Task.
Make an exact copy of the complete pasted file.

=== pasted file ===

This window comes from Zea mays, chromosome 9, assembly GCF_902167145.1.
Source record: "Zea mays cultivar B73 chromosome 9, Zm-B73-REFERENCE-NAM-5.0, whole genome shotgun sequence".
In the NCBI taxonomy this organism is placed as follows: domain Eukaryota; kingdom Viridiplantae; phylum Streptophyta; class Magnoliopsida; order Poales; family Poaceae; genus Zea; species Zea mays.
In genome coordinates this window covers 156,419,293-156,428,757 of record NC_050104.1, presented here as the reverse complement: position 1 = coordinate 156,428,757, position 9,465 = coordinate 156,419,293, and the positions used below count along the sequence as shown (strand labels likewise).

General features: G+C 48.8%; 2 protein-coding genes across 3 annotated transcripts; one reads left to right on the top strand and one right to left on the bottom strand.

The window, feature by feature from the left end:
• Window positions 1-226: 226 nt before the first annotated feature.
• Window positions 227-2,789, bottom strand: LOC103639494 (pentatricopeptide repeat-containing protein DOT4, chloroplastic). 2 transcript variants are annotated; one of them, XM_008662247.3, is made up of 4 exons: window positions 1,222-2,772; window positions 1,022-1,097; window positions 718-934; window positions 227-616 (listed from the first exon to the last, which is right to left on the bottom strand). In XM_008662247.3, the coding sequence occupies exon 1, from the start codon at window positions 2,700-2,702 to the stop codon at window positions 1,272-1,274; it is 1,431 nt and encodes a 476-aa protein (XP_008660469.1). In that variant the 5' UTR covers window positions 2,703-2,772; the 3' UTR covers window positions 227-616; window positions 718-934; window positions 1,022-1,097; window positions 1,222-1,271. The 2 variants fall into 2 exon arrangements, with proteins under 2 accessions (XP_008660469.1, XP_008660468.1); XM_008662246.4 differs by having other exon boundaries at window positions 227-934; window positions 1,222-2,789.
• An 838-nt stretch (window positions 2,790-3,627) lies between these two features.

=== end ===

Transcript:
This window comes from Zea mays, chromosome 9, assembly GCF_902167145.1.
Source record: "Zea mays cultivar B73 chromosome 9, Zm-B73-REFERENCE-NAM-5.0, whole genome shotgun sequence".
In the NCBI taxonomy this organism is placed as follows: domain Eukaryota; kingdom Viridiplantae; phylum Streptophyta; class Magnoliopsida; order Poales; family Poaceae; genus Zea; species Zea mays.
In genome coordinates this window covers 156,419,293-156,428,757 of record NC_050104.1, presented here as the reverse complement: position 1 = coordinate 156,428,757, position 9,465 = coordinate 156,419,293, and the positions used below count along the sequence as shown (strand labels likewise).

General features: G+C 48.8%; 2 protein-coding genes across 3 annotated transcripts; one reads left to right on the top strand and one right to left on the bottom strand.

The window, feature by feature from the left end:
• Window positions 1-226: 226 nt before the first annotated feature.
• Window positions 227-2,789, bottom strand: LOC103639494 (pentatricopeptide repeat-containing protein DOT4, chloroplastic). 2 transcript variants are annotated; one of them, XM_008662247.3, is made up of 4 exons: window positions 1,222-2,772; window positions 1,022-1,097; window positions 718-934; window positions 227-616 (listed from the first exon to the last, which is right to left on the bottom strand). In XM_008662247.3, the coding sequence occupies exon 1, from the start codon at window positions 2,700-2,702 to the stop codon at window positions 1,272-1,274; it is 1,431 nt and encodes a 476-aa protein (XP_008660469.1). In that variant the 5' UTR covers window positions 2,703-2,772; the 3' UTR covers window positions 227-616; window positions 718-934; window positions 1,022-1,097; window positions 1,222-1,271. The 2 variants fall into 2 exon arrangements, with proteins under 2 accessions (XP_008660469.1, XP_008660468.1); XM_008662246.4 differs by having other exon boundaries at window positions 227-934; window positions 1,222-2,789.
• An 838-nt stretch (window positions 2,790-3,627) lies between these two features.